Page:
rf amplifiers; for example, transformer coupling uses fewer components than capacitive coupling.">
Figure 2-14 and the other circuits you have been shown use capacitors to couple the signal in to and out of the circuit (C1 and C4 in figure 2-14). As you remember from chapter 1, there are also other methods of coupling signals from one stage to another. Transformer coupling is the most common method used to couple rf amplifiers. Transformer coupling has many advantages over RC coupling for rf amplifiers; for example, transformer coupling uses fewer components than capacitive coupling. It can also provide a means of increasing the gain of the stage by using a step-up transformer for voltage gain. If a current gain is required, a step-down transformer can be used.
You should also remember that the primary and secondary windings of a transformer are inductors. With these factors in mind, an rf amplifier could be constructed like the one shown in figure 2-15.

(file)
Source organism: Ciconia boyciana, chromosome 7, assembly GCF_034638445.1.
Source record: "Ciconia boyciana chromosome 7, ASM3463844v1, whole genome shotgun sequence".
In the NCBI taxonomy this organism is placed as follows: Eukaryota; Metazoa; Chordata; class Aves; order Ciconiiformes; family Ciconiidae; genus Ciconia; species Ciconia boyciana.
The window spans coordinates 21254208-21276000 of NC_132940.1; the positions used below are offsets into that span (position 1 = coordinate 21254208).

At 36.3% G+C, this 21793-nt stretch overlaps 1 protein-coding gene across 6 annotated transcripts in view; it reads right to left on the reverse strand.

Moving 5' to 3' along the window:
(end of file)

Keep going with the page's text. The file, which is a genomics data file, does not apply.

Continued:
Figure 2-15. - Transformer-coupled rf amplifier.
In this circuit, the secondary of T1 and capacitor C1 form a tuned circuit which is the input-signal-developing impedance. The primary of T2 and capacitor C2 are a tuned circuit which acts as the output impedance of
Q1. (Both T1 and T2 must be rf transformers in order to operate at rf frequencies.)
The input signal applied to the primary of T1 could come from the previous stage or from some input device, such as a receiving antenna. In either case, the input device would have a capacitor connected across a coil to form a tuned circuit. In the same way, the secondary of T2 represents the output of this circuit. A capacitor connected across the secondary of T2 would form a parallel LC network. This network could act as the input-signal-developing impedance for the next stage, or the network could represent some type of output device, such as a transmitting antenna.
The tuned circuits formed by the transformer and capacitors may not have the bandwidth required for the amplifier. In other words, the bandwidth of the tuned circuit may be too "narrow" for the requirements of the amplifier. (For example, the rf amplifiers used in television receivers usually require a bandwidth of 6 MHz.)